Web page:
90. F.-X. Alario, H. Chainay, S. Lehericy, and L. Cohen, “The role of the supplementary motor area (SMA) in word production,” Brain Research, vol. 1076, no. 1, pp. 129–143, 2006. View at Publisher · View at Google Scholar · View at Scopus
  91. W. Ziegler, B. Kilian, and K. Deger, “The role of the left mesial frontal cortex in fluent speech: evidence from a case of left supplementary motor area hemorrhage,” Neuropsychologia, vol. 35, no. 9, pp. 1197–1208, 1997. View at Publisher · View at Google Scholar · View at Scopus
  92. C. Flaherty-Craig, A. Brothers, B. Dearman, P. Eslinger, and Z. Simmons, “Penn State screen exam for the detection of frontal and temporal dysfunction syndromes: application to ALS,” Amyotrophic Lateral Sclerosis, vol. 10, no. 2, pp. 107–112, 2009. View at Publisher · View at Google Scholar · View at Scopus
  93. J. Murphy, P. Factor-Litvak, R. Goetz et al., “Cognitive-behavioral screening reveals prevalent impairment in a large multicenter ALS cohort,” Neurology, vol. 86, no. 9, pp. 813–820, 2016. View at Publisher · View at Google Scholar · View at Scopus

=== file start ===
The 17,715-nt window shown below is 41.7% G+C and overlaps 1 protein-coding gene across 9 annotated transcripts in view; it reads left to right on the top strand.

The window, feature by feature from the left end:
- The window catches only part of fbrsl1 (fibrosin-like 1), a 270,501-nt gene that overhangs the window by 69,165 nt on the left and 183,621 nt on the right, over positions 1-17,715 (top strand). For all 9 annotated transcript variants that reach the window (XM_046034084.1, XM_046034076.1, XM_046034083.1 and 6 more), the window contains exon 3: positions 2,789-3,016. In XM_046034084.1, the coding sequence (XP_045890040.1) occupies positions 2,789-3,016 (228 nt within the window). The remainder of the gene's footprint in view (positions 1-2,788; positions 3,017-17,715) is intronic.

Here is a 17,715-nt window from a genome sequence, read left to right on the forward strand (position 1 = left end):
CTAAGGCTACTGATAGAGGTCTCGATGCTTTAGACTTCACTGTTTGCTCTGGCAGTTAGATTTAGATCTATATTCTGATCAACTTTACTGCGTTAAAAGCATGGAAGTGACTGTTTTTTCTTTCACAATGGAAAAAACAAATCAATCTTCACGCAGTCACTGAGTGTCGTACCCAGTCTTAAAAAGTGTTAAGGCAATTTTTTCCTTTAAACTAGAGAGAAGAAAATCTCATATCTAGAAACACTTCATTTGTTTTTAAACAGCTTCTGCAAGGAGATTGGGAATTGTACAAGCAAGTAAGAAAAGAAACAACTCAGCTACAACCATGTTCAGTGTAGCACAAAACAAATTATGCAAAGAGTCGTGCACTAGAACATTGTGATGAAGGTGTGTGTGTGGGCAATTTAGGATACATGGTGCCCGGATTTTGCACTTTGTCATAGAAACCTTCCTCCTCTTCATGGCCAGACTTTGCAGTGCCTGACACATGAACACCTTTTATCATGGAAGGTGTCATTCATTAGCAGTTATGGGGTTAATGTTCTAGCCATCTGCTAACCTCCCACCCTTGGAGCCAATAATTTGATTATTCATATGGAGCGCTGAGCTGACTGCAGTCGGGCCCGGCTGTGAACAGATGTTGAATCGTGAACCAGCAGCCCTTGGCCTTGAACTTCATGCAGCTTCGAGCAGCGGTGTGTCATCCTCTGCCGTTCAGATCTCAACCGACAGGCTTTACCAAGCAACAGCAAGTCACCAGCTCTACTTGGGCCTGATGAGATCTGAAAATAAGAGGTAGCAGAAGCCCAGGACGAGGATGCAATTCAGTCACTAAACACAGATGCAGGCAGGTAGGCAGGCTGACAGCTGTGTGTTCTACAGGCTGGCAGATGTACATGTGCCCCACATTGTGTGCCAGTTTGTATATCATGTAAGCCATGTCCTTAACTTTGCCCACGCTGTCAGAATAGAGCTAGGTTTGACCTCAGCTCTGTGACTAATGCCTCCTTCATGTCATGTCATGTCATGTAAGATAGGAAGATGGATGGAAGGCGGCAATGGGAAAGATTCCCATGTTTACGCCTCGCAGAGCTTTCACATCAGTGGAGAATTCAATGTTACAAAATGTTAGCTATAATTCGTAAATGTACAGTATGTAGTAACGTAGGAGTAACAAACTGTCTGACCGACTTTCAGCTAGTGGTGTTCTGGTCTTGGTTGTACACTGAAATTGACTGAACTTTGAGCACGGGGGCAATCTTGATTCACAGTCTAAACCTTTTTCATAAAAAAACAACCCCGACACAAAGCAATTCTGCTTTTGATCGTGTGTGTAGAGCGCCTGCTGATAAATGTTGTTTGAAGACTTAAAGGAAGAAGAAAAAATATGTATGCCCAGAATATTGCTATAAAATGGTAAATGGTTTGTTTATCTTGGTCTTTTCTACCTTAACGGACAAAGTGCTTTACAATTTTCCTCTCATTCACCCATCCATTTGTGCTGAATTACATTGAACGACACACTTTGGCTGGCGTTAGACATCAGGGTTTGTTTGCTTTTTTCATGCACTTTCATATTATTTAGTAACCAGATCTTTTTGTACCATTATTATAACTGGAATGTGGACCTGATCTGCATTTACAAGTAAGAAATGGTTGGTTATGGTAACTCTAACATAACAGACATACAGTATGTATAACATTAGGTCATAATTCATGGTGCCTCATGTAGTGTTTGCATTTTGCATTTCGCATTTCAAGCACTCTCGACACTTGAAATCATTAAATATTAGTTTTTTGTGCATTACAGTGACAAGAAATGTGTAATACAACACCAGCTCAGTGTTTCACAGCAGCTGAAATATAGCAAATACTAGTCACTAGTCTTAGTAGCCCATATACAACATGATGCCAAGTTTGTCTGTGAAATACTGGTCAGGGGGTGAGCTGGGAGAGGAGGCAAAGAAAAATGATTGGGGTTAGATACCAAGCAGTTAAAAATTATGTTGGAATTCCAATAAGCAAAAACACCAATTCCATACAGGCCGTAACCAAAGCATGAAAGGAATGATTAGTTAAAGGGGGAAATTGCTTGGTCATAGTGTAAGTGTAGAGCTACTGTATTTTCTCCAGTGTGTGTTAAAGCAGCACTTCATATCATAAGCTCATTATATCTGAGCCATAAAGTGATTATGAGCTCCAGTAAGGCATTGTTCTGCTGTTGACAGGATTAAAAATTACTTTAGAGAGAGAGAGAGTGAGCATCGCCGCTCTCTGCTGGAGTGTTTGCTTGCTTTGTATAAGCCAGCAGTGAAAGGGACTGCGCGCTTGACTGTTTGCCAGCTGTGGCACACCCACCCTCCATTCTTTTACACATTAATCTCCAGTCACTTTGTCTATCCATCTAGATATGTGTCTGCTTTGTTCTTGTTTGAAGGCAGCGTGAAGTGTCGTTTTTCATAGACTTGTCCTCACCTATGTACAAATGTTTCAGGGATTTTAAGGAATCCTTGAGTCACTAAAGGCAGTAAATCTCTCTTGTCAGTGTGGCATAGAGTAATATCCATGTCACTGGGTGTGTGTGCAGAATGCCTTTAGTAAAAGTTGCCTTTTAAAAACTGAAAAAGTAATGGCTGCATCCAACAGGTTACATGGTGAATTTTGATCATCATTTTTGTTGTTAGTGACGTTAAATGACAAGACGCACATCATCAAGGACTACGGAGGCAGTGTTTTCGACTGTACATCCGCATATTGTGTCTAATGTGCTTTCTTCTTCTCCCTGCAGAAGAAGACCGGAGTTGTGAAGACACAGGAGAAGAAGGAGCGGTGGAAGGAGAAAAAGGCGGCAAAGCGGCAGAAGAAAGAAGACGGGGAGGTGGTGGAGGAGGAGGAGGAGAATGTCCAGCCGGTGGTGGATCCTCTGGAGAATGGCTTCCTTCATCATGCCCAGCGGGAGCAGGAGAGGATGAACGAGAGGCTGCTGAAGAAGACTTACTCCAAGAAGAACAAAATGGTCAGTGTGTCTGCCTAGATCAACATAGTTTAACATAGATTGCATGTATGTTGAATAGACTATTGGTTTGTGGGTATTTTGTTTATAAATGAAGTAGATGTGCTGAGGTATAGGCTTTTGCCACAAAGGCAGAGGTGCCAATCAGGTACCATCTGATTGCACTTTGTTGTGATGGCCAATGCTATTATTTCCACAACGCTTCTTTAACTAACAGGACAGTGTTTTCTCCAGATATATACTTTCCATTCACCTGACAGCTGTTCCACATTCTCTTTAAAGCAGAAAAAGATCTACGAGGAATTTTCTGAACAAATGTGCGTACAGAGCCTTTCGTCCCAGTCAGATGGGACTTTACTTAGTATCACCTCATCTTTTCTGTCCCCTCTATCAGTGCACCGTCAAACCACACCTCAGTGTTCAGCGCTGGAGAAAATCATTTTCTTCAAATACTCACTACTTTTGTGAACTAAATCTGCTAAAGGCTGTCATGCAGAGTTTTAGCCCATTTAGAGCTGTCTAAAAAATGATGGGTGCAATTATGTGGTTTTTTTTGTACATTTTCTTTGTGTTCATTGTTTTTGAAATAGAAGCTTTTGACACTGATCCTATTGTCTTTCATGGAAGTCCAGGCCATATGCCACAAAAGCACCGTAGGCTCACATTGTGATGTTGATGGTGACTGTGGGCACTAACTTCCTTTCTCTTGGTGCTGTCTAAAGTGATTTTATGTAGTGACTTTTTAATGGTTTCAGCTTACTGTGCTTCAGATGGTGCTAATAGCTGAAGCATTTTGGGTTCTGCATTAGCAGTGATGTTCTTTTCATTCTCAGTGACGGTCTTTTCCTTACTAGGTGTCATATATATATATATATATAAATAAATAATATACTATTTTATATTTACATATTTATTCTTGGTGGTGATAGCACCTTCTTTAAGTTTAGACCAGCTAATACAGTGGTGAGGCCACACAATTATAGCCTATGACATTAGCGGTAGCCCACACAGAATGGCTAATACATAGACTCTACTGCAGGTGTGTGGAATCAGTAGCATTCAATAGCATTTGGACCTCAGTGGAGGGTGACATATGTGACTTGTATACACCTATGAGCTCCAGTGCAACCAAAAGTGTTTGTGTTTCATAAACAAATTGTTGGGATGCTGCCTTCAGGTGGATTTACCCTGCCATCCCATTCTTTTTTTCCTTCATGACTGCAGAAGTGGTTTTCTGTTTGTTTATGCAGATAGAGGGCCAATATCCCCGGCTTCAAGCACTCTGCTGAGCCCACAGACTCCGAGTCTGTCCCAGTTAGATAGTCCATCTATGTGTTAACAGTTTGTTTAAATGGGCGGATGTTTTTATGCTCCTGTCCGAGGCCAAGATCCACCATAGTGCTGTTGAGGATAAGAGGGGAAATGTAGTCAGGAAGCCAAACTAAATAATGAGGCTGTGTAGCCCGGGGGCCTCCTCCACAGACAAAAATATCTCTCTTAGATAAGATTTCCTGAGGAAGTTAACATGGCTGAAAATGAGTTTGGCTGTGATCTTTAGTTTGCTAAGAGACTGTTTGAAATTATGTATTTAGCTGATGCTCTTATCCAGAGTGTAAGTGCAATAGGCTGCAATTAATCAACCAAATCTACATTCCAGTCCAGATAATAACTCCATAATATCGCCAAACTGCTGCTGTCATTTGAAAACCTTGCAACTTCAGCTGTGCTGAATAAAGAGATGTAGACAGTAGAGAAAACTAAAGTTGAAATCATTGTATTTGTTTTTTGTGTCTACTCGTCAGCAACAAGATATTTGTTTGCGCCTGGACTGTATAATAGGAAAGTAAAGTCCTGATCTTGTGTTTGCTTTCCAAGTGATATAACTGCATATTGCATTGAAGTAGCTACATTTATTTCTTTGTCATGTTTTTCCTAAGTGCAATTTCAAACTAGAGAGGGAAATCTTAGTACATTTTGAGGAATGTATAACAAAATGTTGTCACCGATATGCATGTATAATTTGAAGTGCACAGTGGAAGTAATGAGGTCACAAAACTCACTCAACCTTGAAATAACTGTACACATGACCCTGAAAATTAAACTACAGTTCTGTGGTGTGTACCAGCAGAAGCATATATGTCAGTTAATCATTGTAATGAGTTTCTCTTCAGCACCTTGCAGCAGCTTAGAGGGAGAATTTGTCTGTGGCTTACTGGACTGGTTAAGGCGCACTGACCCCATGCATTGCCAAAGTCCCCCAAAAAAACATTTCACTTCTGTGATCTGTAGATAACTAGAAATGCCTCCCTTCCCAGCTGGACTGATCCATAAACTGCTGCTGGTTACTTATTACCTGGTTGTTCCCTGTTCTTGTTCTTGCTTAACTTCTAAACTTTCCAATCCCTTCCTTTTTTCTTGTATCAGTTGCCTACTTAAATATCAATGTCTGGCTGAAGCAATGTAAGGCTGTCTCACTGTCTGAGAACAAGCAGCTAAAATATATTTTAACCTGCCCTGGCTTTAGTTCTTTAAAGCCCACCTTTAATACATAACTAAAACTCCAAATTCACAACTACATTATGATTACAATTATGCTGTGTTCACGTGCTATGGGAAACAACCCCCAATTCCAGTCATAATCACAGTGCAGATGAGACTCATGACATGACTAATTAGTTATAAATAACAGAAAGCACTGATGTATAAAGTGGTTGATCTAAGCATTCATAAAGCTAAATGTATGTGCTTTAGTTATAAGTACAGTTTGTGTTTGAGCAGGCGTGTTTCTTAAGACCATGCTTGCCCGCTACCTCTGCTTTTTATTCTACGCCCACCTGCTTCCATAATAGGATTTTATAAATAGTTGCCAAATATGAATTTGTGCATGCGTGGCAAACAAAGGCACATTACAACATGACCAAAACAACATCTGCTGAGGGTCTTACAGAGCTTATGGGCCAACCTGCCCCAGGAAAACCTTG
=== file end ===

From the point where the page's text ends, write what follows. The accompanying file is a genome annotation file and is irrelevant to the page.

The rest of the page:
94. C. Lomen-Hoerth and M. J. Strong, Frontotemporal Dysfunction in Amyotrophic Lateral Sclerosis Amyotrophic Lateral Sclerosis, CRC press, 2005.
  95. J. Murphy, R. Henry, and C. Lomen-Hoerth, “Establishing subtypes of the continuum of frontal lobe impairment in amyotrophic lateral sclerosis,” Archives of Neurology, vol. 64, no. 3, pp. 330–334, 2007. View at Publisher · View at Google Scholar · View at Scopus
  96. J. Phukan, M. Elamin, P. Bede et al., “The syndrome of cognitive impairment in amyotrophic lateral sclerosis: a population-based study,” Journal of Neurology, Neurosurgery and Psychiatry, vol. 83, no. 1, pp. 102–108, 2011. View at Publisher · View at Google Scholar · View at Scopus
  97. S. C. Woolley, M. K. York, D. H. Moore et al., “Detecting frontotemporal dysfunction in ALS: utility of the ALS Cognitive Behavioral Screen (ALS-CBS),” Amyotrophic Lateral Sclerosis, vol. 11, no. 3, pp. 303–311, 2010. View at Publisher · View at Google Scholar · View at Scopus
  98. K. M. Allison, Y. Yunusova, T. F. Campbell, J. Wang, J. D. Berry, and J. R. Green, “The diagnostic utility of patient-report and speech-language pathologists’ ratings for detecting the early onset of bulbar symptoms due to ALS,” Amyotrophic Lateral Sclerosis and Frontotemporal Degeneration, vol. 18, no. 5-6, pp. 358–366, 2017. View at Publisher · View at Google Scholar · View at Scopus